Hackers in China have recently gotten attention for reportedly attempting to steal industrial technology secrets and hacking US satellites, and now a Wall Street Journal report claims Chinese citizens were discovered hacking US Chamber of Commerce in May of 2010. The first breech is believed to have occurred in November of 2009 or even earlier, giving the hackers at least six months of administrator-level access to the Chamber's network. It isn't know (or wasn't revealed) exactly how much information was stolen; the Chamber says that fewer than 50 of its members were compromised, but they also said the hackers stole at least six weeks of emails from four individuals who worked on Asia policy.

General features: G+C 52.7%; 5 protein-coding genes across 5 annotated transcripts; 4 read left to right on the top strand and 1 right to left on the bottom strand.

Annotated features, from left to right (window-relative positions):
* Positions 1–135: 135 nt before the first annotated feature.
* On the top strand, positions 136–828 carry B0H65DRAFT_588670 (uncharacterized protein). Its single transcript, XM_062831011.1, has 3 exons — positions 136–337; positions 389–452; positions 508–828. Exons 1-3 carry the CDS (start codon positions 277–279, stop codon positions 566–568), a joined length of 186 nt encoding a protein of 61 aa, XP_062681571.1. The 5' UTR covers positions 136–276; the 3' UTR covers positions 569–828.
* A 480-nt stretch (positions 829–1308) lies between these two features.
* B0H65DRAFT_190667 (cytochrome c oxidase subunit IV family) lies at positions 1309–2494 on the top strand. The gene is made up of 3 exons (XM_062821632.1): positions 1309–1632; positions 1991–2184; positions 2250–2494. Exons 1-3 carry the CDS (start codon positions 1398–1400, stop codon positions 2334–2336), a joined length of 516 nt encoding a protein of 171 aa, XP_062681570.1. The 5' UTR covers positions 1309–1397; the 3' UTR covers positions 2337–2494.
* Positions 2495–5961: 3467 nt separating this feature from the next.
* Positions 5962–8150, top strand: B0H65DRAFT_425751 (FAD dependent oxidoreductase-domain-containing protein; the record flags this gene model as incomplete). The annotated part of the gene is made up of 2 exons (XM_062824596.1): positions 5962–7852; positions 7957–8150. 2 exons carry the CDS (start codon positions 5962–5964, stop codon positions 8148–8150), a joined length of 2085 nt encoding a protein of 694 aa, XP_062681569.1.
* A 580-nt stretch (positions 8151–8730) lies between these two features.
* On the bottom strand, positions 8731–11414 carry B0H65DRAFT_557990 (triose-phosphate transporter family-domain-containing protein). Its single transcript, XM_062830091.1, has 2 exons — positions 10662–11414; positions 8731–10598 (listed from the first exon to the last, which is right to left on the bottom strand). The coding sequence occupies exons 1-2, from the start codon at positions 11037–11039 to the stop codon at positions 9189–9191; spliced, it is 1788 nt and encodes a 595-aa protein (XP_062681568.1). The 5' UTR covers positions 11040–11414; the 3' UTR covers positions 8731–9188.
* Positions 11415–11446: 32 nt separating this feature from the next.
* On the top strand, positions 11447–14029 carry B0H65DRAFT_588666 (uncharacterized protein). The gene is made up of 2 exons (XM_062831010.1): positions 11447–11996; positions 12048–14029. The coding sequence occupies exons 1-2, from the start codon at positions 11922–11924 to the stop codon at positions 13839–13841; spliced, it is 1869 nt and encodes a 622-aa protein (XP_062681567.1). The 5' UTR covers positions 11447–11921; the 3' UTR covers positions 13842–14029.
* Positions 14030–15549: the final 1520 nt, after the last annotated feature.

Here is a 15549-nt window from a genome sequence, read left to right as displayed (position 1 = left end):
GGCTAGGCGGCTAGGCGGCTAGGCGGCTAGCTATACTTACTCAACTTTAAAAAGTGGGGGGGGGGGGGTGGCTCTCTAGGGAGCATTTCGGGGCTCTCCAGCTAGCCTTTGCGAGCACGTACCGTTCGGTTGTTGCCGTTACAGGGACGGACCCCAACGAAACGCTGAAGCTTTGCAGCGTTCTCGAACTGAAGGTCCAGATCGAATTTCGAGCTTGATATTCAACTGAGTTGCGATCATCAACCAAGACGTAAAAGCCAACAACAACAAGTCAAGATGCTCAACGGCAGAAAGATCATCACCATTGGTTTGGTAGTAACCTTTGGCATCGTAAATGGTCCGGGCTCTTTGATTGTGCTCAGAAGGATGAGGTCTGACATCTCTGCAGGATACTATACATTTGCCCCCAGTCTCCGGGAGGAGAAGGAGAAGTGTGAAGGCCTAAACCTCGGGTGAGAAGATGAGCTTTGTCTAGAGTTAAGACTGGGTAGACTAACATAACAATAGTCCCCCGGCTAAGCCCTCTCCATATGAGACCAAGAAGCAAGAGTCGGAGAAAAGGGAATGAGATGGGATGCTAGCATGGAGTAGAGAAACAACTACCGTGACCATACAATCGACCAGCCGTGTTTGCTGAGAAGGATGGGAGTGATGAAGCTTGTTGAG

As to how the hackers got in, it sounds like a "spear phishing" attack was to blame, with targeted users clicked on fraudulent links or email attachments. The FBI found out about this breach and alerted the Chamber, which then hired outside investigators to determine the extent of the data theft. The Chamber has since overhauled its network security and prevents its employees from taking mobile devices into countries with a high infiltration risk (like China) — but there's still some strange and suspicious behavior, like a printer spontaneously printing pages of Chinese characters. At this point, the Chamber feels the best thing it can do is find breeches quickly, because it believes it's "nearly impossible" to keep hackers out entirely.